Investment Opportunities in India’s Construction Industry

Posted by Written by Yashoda Kapur Reading Time: 5 minutes

India’s construction industry offers several investment opportunities for foreign companies given the country’s ambitious scope for infrastructure modernization, developing ‘smart cities’, improving logistics and transportation routes, and ensuring affordable housing for all.

Foreign investors also benefit from being able to invest in construction projects without requiring government approval.

Market profile

India’s construction industry is rapidly expanding and includes real estate and urban development projects. Real estate includes housing projects, building offices, hotels, leisure parks etc. and urban development projects include highway construction, building schools, transport and healthcare infrastructure, sewage treatment, water supply, power generation etc.

Given the country’s ambition to modernize infrastructure, advance its cities with ‘smart’ development, and boost employment, India is expected to become the third largest construction market in the world by 2025.

The construction industry covers a wide scope and contributes around 55 percent to the steel industry, 15 percent to the paint industry, and 30 percent to the glass industry.

To facilitate growth, India has relaxed foreign investment norms in this industry and in 2020, the real estate sector alone received investment worth US$5 billion.

In terms of job creation, the Indian construction sector is responsible for employing 51 million people and earned the title of the most employed sector in 2017.

Foreign investment policy for India’s construction industry

Under the current foreign direct investment (FDI) Policy, India allows 100 percent FDI under the automatic route to:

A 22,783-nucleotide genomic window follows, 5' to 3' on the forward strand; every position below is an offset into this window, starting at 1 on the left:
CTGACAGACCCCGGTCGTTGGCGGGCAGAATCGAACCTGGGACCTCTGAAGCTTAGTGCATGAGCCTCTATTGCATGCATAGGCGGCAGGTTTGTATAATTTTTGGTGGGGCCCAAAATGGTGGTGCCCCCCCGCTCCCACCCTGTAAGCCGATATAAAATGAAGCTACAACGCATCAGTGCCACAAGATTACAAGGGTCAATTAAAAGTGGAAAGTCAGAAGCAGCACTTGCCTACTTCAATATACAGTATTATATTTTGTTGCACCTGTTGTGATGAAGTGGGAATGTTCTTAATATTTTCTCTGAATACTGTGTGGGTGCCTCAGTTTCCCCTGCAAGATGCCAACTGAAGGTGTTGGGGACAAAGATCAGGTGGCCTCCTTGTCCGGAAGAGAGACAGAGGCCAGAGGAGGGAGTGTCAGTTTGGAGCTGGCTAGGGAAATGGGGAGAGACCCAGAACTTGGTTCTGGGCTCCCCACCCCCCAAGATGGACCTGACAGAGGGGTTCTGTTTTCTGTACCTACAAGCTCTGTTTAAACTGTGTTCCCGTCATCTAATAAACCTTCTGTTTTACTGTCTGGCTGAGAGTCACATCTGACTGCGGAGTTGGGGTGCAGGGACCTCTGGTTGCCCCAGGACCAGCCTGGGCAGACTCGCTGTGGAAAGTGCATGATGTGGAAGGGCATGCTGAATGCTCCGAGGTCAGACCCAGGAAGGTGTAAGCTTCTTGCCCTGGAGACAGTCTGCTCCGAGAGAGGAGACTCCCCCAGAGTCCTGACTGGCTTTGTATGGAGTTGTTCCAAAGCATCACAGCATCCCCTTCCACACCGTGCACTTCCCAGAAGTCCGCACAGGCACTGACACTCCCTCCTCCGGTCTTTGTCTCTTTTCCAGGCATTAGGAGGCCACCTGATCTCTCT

• Complete urban infrastructure and development projects, such as residential or commercial premises, roads, bridges, hotels, resorts, hospitals, educational institutions, and recreational facilities
  • Manage and conduct operations in completed townships and business construction
  • Begin real estate projects under Special Economic Zones (SEZs)
  • Construct industrial parks

In the period between April 2000 to September 2020, India’s construction sector received FDI worth US$17.22 billion for infrastructure activities and US$25.78 billion for construction development, as per government data.

Since the start of 2021, various key construction projects have been announced to expand infrastructure and help achieve important business goals. They include:

  • Announced on January 13 – a land parcel of 0.5 million sq. ft. to be added to the Mindspace Business Park REIT, which is a prominent Real Estate Investment Trust.
  • Announced on January 22 – the Government of Gujarat will launch eight new industrial estates in eight districts to boost manufacturing capacity of micro, small, and medium-sized enterprises (MSMEs), including manufacturing products like medical devices, auto ancillary goods, engineering, and food products.
  • Announced on February 2 – proposal of the Jal Jeevan Urban Mission to provide water supply through functional taps to all households in 4,378 statutory towns to meet one of the key UN Sustainable Development Goals (SDG Goal-6: Clean Water and Sanitation).

The government had previously announced a goal of creating affordable housing in all urban areas by 2022. All of these would require massive injection of foreign capital and flexible investment structures. The government estimates that it will require FDI worth US$777 billion for infrastructure development.

Meanwhile, the COVID-19 pandemic put economic activity on hold for long periods last year, disrupting growth patterns and resulting in mass job losses in key sectors, including in construction, which sees heavy participation of migrant labor across the country.

To revive prospects for a national economic rebound and ease investment facilitation, the Indian government is reportedly proposing allowing limited liability partnerships (LLPs) to invest in the construction of townships, hotels, hospitals, and roads.

Currently, to invest in India’s construction sector, foreign investors are expected to commit to a three-year lock-in period before exiting. Allowing the participation of LLP firms could attract greater FDI.

India’s Union Budget 2021 announcements relating to the construction industry